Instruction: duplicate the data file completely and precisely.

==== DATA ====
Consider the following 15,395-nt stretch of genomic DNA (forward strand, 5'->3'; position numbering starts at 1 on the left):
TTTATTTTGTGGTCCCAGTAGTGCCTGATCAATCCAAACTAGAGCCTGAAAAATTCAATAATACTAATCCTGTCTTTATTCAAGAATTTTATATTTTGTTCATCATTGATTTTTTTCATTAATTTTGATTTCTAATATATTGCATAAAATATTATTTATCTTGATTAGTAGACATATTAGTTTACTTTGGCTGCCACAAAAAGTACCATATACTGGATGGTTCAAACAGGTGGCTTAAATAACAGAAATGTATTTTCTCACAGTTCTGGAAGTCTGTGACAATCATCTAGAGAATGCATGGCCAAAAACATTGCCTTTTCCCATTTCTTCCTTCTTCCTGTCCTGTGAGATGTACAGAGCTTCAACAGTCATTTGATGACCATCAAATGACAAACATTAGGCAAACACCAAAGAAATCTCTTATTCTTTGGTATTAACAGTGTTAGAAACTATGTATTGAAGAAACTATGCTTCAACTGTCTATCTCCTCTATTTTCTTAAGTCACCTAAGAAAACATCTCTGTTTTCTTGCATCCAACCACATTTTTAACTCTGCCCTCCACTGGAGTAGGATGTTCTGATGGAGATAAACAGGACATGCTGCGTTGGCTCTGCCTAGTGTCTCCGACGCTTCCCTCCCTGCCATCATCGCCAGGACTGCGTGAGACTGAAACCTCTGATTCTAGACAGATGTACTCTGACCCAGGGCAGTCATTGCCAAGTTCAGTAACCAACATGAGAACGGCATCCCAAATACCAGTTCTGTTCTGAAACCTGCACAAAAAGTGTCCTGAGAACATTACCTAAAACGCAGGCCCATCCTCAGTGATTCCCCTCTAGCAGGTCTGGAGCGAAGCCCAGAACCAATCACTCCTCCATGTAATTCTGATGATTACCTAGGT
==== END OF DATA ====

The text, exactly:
Consider the following 15,395-nt stretch of genomic DNA (forward strand, 5'->3'; position numbering starts at 1 on the left):
TTTATTTTGTGGTCCCAGTAGTGCCTGATCAATCCAAACTAGAGCCTGAAAAATTCAATAATACTAATCCTGTCTTTATTCAAGAATTTTATATTTTGTTCATCATTGATTTTTTTCATTAATTTTGATTTCTAATATATTGCATAAAATATTATTTATCTTGATTAGTAGACATATTAGTTTACTTTGGCTGCCACAAAAAGTACCATATACTGGATGGTTCAAACAGGTGGCTTAAATAACAGAAATGTATTTTCTCACAGTTCTGGAAGTCTGTGACAATCATCTAGAGAATGCATGGCCAAAAACATTGCCTTTTCCCATTTCTTCCTTCTTCCTGTCCTGTGAGATGTACAGAGCTTCAACAGTCATTTGATGACCATCAAATGACAAACATTAGGCAAACACCAAAGAAATCTCTTATTCTTTGGTATTAACAGTGTTAGAAACTATGTATTGAAGAAACTATGCTTCAACTGTCTATCTCCTCTATTTTCTTAAGTCACCTAAGAAAACATCTCTGTTTTCTTGCATCCAACCACATTTTTAACTCTGCCCTCCACTGGAGTAGGATGTTCTGATGGAGATAAACAGGACATGCTGCGTTGGCTCTGCCTAGTGTCTCCGACGCTTCCCTCCCTGCCATCATCGCCAGGACTGCGTGAGACTGAAACCTCTGATTCTAGACAGATGTACTCTGACCCAGGGCAGTCATTGCCAAGTTCAGTAACCAACATGAGAACGGCATCCCAAATACCAGTTCTGTTCTGAAACCTGCACAAAAAGTGTCCTGAGAACATTACCTAAAACGCAGGCCCATCCTCAGTGATTCCCCTCTAGCAGGTCTGGAGCGAAGCCCAGAACCAATCACTCCTCCATGTAATTCTGATGATTACCTAGGT